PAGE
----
S-2: Graduate students should explore ways to broaden their experience by gaining “requisite” knowledge in one or more fields in addition to their primary field.
P-1: Postdoctoral scholars can actively exploit formal and informal means of gaining interdisciplinary experiences during their postdoctoral appointments through such mechanisms as networking events and internships in industrial and nonacademic settings.
P-2: Postdoctoral scholars interested in interdisciplinary work should seek to identify institutions and mentors favorable to interdisciplinary research (IDR).
R-1: Researchers and faculty members desiring to work on IDR, education, and training projects should immerse themselves in the languages, cultures, and knowledge of their collaborators in IDR.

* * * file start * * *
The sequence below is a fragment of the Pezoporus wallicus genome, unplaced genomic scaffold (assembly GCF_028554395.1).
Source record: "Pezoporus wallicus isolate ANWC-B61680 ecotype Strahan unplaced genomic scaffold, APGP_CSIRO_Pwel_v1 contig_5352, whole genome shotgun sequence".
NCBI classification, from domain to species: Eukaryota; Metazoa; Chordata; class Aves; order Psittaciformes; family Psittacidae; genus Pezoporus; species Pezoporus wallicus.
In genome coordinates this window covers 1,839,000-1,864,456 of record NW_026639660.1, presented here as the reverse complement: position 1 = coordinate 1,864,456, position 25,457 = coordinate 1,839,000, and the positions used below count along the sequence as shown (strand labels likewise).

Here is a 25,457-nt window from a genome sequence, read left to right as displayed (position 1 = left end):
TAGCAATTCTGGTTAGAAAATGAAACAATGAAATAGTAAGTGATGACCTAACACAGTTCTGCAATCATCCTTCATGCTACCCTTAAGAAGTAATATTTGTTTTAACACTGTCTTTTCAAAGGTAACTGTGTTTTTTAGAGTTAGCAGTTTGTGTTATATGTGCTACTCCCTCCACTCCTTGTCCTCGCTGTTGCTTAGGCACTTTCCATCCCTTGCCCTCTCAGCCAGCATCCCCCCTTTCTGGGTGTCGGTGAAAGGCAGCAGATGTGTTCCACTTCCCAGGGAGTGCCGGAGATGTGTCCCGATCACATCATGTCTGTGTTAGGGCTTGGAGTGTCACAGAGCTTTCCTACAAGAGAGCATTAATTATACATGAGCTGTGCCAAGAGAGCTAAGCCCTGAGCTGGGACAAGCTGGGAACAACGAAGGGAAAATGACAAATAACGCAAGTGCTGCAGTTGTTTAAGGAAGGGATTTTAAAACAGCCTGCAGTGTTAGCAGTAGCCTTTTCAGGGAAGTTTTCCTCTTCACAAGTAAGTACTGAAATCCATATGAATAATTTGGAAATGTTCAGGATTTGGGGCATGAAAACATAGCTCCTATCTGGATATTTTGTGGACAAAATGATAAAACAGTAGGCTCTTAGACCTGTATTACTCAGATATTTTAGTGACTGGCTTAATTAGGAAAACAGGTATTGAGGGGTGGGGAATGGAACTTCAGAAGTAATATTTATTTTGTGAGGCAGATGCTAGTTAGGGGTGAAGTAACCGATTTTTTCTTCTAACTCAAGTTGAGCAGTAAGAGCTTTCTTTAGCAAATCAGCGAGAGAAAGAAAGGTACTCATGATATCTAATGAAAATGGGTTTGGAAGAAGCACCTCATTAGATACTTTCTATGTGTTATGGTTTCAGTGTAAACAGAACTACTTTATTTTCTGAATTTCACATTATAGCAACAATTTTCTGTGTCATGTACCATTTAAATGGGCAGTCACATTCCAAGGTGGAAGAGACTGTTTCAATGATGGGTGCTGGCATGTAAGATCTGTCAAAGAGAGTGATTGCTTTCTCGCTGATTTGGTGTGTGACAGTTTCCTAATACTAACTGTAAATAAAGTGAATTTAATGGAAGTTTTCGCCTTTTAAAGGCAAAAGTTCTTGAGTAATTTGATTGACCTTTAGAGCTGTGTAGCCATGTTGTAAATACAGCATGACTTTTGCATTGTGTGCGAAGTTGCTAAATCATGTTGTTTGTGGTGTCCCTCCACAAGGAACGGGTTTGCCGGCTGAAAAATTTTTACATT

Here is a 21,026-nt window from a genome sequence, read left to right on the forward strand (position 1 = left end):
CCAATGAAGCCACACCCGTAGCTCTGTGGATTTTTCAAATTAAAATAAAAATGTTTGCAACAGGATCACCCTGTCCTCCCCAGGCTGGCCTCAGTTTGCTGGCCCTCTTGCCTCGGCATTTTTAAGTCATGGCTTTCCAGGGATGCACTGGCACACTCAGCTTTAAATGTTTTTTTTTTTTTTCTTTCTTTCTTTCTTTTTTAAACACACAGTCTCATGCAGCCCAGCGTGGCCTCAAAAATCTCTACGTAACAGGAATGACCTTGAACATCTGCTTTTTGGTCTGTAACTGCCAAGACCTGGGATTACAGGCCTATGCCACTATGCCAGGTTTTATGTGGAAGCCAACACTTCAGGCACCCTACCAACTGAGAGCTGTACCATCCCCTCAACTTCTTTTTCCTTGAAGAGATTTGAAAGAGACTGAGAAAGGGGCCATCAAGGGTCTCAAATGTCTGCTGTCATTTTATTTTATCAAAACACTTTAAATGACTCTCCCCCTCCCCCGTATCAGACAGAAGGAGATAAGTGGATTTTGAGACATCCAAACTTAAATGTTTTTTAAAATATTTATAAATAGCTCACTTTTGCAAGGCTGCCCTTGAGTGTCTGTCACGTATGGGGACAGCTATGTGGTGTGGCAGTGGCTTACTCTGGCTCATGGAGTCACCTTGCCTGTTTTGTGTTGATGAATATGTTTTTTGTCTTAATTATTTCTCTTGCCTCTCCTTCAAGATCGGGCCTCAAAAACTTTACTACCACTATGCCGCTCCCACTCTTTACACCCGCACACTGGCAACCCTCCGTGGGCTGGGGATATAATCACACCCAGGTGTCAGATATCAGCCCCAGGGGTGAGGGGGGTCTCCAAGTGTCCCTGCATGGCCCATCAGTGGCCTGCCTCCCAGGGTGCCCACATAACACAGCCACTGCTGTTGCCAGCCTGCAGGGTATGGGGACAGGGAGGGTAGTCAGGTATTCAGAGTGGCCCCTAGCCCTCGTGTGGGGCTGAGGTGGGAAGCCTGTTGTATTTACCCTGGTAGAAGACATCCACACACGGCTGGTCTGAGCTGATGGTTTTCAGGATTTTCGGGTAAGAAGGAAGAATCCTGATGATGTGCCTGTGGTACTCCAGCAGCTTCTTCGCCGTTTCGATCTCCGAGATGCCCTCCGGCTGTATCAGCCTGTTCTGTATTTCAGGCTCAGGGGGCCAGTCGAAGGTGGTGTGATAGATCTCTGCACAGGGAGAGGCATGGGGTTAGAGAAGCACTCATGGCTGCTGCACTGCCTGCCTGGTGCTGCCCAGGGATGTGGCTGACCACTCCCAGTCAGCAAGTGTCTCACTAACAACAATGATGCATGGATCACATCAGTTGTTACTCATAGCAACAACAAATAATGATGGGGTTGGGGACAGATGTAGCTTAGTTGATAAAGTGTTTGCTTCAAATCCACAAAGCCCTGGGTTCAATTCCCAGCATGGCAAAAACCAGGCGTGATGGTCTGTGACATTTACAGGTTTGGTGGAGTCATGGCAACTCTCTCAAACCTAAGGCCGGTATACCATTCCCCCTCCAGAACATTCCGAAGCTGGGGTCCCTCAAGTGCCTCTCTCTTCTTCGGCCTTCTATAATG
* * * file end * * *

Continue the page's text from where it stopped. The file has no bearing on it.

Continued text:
R-2: Researchers and faculty members who hire postdoctoral scholars from other fields should assume the responsibility for educating them in the new specialties and become acquainted with the postdoctoral scholars’ knowledge and techniques.
A-1: Educators should facilitate IDR by providing educational and training opportunities for undergraduates, graduate students, and postdoctoral scholars, such as relating foundation courses, data gathering and analysis, and research activities to other fields of study and to society at large.
I-1: Academic institutions should develop new and strengthen existing policies and practices that lower or remove barriers to IDR and scholarship, including developing joint programs with industry and government and nongovernment organizations.
I-2: Beyond the measures suggested in I-1, institutions should experiment with more innovative policies and structures to facilitate IDR, making appropriate use of lessons learned from the performance of IDR in industrial and national laboratories.